The article is in French, but promises to be very interesting!  Watch this space!

Update (16th Dec. 2013): I had not realised that the article was online.  I’ve added the link, and also corrected a typo in the title.


Getting Al-Makin online

I received an interesting email this morning:

Arabic manuscript of Elmacin’s history

Dear Sir,

My search for Elmacin led me to your most interesting blog, namely to this post.

I am working on a translation of Edward William Lane’s Description of Egypt [into Arabic], and he quotes Elmacin. I’ll of course need to use Elmacin’s Arabic original instead of translating back which as you can see is not a preferable option.

Would please share with me any digitized versions you may have?

It is extremely frustrating to decline such requests.  But of course the PDF’s of manuscripts that I have are all supposedly copyright of this library or that, and I can’t give them away to all and sundry, much as I would like to.

What we need, perhaps, is to create an electronic text that can be freely available.  Does anyone have any ideas of how we might get one of these manuscripts transcribed?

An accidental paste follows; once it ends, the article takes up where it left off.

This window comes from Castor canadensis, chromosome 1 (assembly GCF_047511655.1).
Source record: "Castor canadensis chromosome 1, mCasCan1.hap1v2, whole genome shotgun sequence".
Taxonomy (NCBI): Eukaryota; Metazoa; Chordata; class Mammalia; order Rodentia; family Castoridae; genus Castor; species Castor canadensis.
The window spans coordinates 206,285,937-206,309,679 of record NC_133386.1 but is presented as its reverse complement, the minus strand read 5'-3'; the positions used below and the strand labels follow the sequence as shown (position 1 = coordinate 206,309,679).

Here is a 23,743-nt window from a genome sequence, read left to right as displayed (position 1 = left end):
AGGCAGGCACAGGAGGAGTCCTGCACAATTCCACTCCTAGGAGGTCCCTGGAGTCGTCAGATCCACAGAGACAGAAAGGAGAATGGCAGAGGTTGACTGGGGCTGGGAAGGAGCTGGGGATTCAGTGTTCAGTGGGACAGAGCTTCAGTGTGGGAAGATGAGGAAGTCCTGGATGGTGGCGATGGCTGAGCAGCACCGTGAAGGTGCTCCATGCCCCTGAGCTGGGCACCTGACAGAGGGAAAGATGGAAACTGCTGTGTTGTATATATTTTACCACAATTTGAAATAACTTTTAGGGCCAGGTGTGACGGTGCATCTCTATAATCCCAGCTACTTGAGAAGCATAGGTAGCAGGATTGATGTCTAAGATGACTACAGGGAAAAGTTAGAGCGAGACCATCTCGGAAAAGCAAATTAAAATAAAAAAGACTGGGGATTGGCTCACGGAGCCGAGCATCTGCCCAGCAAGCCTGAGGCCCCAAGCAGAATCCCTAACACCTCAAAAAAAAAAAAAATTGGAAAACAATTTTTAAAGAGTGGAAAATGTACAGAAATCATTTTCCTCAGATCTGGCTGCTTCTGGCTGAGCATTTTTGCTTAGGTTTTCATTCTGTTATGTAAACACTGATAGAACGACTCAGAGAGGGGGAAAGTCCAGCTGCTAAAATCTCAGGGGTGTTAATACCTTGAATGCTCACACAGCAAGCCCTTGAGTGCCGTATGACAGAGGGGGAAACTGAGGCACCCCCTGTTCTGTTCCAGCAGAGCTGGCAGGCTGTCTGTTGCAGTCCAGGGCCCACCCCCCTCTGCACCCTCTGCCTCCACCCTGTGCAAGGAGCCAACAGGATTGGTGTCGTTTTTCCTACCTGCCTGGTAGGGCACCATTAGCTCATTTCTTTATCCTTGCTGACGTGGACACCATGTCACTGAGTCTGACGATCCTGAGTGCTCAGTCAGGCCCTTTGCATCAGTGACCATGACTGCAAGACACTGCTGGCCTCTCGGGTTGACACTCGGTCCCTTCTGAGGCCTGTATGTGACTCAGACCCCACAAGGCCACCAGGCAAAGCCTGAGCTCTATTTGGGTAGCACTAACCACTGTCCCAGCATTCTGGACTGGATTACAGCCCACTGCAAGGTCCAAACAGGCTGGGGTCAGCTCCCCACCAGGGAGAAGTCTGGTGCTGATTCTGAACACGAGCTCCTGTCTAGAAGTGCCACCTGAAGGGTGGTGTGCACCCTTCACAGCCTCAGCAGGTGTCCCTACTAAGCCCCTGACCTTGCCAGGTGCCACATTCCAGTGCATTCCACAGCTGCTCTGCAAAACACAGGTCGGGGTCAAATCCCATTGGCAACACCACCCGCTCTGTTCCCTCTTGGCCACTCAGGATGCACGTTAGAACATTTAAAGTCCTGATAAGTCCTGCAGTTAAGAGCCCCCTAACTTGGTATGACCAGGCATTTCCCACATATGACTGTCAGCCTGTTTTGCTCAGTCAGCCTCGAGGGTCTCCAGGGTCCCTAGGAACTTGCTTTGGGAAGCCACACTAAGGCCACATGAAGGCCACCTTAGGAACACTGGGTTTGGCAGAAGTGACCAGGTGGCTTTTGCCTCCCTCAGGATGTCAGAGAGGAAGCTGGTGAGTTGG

State of the al-Makin project

Back 1971 Shlomo Pines published a strange version of the so-called Testimonium Flavianum of Josephus, where Josephus mentions Christ.   This came from the 10th century Arabic Christian writer Agapius, whose history I have translated and placed online.  But in fact the sole manuscript of part 2 of Agapius, which refers to Josephus, does NOT contain the text that Pines published.  This text is a reconstruction, using portions of text from the 13th century Arabic Christian historian al-Makin or Elmacinus, also known as ibn Amid.  Pines believed that these preserved portions of the text of Agapius lost in translation.